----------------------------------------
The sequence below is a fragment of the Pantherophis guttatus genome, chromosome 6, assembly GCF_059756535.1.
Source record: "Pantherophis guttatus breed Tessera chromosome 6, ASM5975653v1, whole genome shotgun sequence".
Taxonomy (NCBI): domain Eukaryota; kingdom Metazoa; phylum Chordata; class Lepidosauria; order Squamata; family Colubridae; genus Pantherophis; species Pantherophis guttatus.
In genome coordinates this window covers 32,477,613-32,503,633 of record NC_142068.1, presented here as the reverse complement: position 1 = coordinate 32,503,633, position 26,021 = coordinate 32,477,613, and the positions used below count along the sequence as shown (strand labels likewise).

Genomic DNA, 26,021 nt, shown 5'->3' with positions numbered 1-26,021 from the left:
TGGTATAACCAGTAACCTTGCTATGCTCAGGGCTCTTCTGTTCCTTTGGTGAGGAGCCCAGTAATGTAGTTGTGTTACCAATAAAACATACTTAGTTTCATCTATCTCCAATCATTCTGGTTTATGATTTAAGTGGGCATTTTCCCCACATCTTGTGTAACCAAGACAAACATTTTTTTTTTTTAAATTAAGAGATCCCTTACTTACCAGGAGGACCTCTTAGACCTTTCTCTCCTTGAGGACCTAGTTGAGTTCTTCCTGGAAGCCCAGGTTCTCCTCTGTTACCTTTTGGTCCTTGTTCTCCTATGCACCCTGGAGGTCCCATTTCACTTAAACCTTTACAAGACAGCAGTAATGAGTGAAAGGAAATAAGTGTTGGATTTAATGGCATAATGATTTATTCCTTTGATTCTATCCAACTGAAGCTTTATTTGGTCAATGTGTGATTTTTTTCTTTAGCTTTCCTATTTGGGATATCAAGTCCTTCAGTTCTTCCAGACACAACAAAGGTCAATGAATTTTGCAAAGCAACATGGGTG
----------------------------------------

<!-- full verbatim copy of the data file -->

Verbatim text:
The sequence below is a fragment of the Pantherophis guttatus genome, chromosome 6, assembly GCF_059756535.1.
Source record: "Pantherophis guttatus breed Tessera chromosome 6, ASM5975653v1, whole genome shotgun sequence".
Taxonomy (NCBI): domain Eukaryota; kingdom Metazoa; phylum Chordata; class Lepidosauria; order Squamata; family Colubridae; genus Pantherophis; species Pantherophis guttatus.
In genome coordinates this window covers 32,477,613-32,503,633 of record NC_142068.1, presented here as the reverse complement: position 1 = coordinate 32,503,633, position 26,021 = coordinate 32,477,613, and the positions used below count along the sequence as shown (strand labels likewise).

Genomic DNA, 26,021 nt, shown 5'->3' with positions numbered 1-26,021 from the left:
TGGTATAACCAGTAACCTTGCTATGCTCAGGGCTCTTCTGTTCCTTTGGTGAGGAGCCCAGTAATGTAGTTGTGTTACCAATAAAACATACTTAGTTTCATCTATCTCCAATCATTCTGGTTTATGATTTAAGTGGGCATTTTCCCCACATCTTGTGTAACCAAGACAAACATTTTTTTTTTTTAAATTAAGAGATCCCTTACTTACCAGGAGGACCTCTTAGACCTTTCTCTCCTTGAGGACCTAGTTGAGTTCTTCCTGGAAGCCCAGGTTCTCCTCTGTTACCTTTTGGTCCTTGTTCTCCTATGCACCCTGGAGGTCCCATTTCACTTAAACCTTTACAAGACAGCAGTAATGAGTGAAAGGAAATAAGTGTTGGATTTAATGGCATAATGATTTATTCCTTTGATTCTATCCAACTGAAGCTTTATTTGGTCAATGTGTGATTTTTTTCTTTAGCTTTCCTATTTGGGATATCAAGTCCTTCAGTTCTTCCAGACACAACAAAGGTCAATGAATTTTGCAAAGCAACATGGGTG